Did you know that group discussions are a highly effective tool for creating attitudinal change? When peers share stories in small groups, attitudinal change is more likely to occur through than through lectures (Morrow).

Design from patterns to details – 

Can you design learning experiences using this principle? Start with a needs, functions and products analysis of the learning ecosystem or community you are in. This will help identify your overall course objectives as well as the structure (length, days, times etc). Next consider the flow of the learning journey; the order and layering of topics or information. Write the session learning objectives, and finally choose teaching methods and activities to match.


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Obtain a Yield – 

I teach to learning objectives and ensure I can measure them. We know learning has happened when participants can explain it, make it, draw it or do it. Our yields in education are the competencies we see demonstrated by the end of a session and at the end of a course. This is critical.

Produce No Waste – 

Linked to the two principles above. How can you minimise wasted time? When we have structure and teach to learning objectives, we reduce the likelihood of going off on tangents and wasting students’ time. 

Also linked to Earth Care, can I choose learning/teaching materials that aren’t polluting? Such as refillable markers, pencils over pens, crayons or pastels over textas, masking tape and bulldog clips over blu tack or sticky tape (Morrow).

Use and Value Diversity – 

We need the student who always answers first to help us break the ice, we need the person who just gets on with the task just as much as we need the contemplative who asks us why we’re doing it. We need the enthusiast, the analyst, the artist, the expert and the critic. A healthy learning ecosystem recognises and values everyone; what they bring and where they are on the path.

Value the edges and the margins – 

The ecological edge is often the most productive. Our social edges are also just as abundant when they’re properly resourced. Can we build learning environments that welcome and support people of all genders, abilities, religions, worldviews, languages, and incomes? I consider whose life experiences aren’t included in the mainstream content or when I say ‘we’.  

Look outside the walls of the classroom to use often overlooked teaching environments. For example, erosion by the side of the road, the effect of boundary fences on vegetation, the moss growing between pavers.

In the middle of Kuala Lumpur – a densely populated and disturbed urban landscape – Rowe taught part of an environmental water class standing around an open concrete drain. Sure enough water snaked along the drain creating tiny riffles and pools, just like a river or delta. 

Practice self-regulation and accept feedback – 

Self-regulation is different for everyone. As educators we might ask ourselves some of the following questions: Was I telling people something, or asking for their knowledge? How long did I talk for in that session? Am I taking on too much in the coordination? How accurate is my content for this subject? Is ego getting in the way of being able to say “I don’t know” when I don’t know? Can I stay open to receiving feedback from participants and other co-teachers? If participants are not understanding a concept or task, can I be attentive, humble, and responsive enough to ask a different question or change the teaching method.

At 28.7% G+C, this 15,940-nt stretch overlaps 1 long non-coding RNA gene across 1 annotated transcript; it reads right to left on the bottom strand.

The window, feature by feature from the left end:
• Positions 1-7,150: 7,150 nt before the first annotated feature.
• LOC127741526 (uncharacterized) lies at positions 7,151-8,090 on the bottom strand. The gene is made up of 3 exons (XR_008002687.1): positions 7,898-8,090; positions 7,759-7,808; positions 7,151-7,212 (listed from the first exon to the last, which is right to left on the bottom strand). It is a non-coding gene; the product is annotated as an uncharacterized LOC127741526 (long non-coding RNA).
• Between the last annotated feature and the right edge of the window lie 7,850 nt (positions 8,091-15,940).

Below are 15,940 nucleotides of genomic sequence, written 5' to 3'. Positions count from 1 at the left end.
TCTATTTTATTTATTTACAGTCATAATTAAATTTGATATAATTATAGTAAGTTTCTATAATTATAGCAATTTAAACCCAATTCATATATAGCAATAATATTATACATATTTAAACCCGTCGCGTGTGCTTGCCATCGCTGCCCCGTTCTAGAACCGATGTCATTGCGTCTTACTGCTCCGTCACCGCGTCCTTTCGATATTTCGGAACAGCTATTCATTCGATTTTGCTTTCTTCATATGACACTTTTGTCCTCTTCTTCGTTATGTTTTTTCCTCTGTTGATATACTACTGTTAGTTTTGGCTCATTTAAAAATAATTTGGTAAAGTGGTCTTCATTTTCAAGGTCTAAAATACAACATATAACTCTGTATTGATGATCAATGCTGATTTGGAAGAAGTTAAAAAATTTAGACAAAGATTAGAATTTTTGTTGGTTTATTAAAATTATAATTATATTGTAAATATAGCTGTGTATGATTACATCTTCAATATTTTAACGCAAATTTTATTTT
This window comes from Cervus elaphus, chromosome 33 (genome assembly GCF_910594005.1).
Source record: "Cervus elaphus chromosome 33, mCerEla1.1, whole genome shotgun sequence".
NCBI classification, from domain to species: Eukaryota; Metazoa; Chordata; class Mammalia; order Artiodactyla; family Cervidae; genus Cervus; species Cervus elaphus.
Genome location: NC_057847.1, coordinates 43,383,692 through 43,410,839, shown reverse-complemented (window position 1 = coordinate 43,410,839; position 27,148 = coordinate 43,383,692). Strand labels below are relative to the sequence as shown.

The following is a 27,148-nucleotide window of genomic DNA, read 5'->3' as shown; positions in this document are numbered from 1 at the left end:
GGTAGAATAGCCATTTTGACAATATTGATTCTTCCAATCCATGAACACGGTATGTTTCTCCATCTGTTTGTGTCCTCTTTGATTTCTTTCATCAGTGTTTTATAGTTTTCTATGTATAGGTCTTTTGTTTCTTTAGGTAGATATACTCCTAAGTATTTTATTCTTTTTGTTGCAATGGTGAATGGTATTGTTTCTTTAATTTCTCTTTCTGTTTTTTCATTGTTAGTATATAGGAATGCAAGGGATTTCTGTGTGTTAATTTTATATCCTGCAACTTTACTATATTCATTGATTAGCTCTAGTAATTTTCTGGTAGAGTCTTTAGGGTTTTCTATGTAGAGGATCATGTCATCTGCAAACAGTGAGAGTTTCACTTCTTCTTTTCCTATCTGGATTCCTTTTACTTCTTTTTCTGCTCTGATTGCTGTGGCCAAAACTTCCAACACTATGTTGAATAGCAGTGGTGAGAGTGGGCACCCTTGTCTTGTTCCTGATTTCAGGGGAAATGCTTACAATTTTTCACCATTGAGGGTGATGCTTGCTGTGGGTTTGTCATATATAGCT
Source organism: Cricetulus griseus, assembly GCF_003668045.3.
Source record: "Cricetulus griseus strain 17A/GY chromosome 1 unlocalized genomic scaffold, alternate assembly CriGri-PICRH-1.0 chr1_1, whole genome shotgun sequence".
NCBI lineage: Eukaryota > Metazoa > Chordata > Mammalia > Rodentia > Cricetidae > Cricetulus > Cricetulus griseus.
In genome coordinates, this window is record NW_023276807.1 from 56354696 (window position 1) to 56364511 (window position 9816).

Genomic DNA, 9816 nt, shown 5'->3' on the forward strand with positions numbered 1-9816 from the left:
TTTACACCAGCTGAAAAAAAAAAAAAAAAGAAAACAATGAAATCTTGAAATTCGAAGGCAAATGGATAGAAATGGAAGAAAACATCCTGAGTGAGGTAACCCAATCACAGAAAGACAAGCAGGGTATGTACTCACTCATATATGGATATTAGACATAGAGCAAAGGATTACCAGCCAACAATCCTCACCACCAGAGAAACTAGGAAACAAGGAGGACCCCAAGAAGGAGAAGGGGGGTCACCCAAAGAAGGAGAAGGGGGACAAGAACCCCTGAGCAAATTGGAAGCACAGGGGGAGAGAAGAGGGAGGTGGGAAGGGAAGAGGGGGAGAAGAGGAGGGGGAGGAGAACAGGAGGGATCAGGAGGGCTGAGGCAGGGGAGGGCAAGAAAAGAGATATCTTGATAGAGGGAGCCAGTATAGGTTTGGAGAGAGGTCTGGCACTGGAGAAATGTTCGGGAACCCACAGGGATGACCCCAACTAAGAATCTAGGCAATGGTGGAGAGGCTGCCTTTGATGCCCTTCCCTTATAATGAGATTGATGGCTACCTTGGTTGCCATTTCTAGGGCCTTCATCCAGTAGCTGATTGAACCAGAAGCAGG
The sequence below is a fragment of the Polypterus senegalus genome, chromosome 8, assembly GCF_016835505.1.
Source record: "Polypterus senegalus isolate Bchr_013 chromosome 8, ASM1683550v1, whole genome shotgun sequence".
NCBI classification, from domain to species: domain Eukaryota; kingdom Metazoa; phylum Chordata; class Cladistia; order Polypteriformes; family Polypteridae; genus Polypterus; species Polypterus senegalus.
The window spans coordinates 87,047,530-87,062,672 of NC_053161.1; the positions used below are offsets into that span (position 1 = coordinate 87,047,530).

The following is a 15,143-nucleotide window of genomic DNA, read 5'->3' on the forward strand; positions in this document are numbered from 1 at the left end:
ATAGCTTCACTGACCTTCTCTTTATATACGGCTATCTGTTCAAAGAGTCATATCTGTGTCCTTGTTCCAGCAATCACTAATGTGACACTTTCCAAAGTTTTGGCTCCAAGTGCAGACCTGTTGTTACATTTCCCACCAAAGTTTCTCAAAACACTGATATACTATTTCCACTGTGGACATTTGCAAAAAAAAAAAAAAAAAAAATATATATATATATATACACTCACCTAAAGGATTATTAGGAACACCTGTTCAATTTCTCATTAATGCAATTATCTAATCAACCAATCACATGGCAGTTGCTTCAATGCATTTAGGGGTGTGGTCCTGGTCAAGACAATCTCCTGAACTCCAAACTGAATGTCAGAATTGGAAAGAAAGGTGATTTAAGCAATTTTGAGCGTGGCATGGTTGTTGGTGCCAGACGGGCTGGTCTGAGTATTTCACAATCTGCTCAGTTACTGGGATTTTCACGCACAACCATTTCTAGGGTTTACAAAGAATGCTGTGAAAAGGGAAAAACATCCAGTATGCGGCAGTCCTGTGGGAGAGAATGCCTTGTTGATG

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Creatively use and respond to change – 

When things don’t go according to plan – which happens at least once every course – how can I best respond? If it’s raining and the workshop can’t be in the garden what are the other options? What if the projector doesn’t work or the power goes out, how else can I move through this content? Adaptability is the greatest asset as an educator. 

Each element is supported by more than one function – 

According to David Kolb, there are four modes of perception/processing (audible, tactile, kinesthetic, visual) and four ‘learning styles’ (reflective/analytic, creative, commonsense, active). Every person has their preferred or dominant combination. Knowing this, how can we design learning opportunities to suit all learning styles? Include a combination of facts, theories and evidence, discussion and reflection, active learning (such as group tasks, observation, videos, experiences) and practical skills (such as doing, designing, making). Using multiple teaching methods within each session will increase the number of students able to connect with new information and improve the quality of all learning in the class. 

Memory is scattered throughout the brain. To assist memory, learning in two or more modalities is very important, e.g. listen and take notes, see and try, do and discuss. (Morrow).

Cooperate don’t compete – 

We need as many teachers as possible. When someone emerges in your geographic area and wants to teach, can you welcome them? Consider how you can work together to create more effective education experiences for potential learners. Think of resource sharing guilds and distribute your work in different spaces and times. For example, someone offering design courses spread over weekends whilst someone else offers full-time residential courses, or working in different social demographics. Also remember no one can teach forever – can you embrace social succession?

Further exploration and discussion on these ideas is welcome.

For the Earth,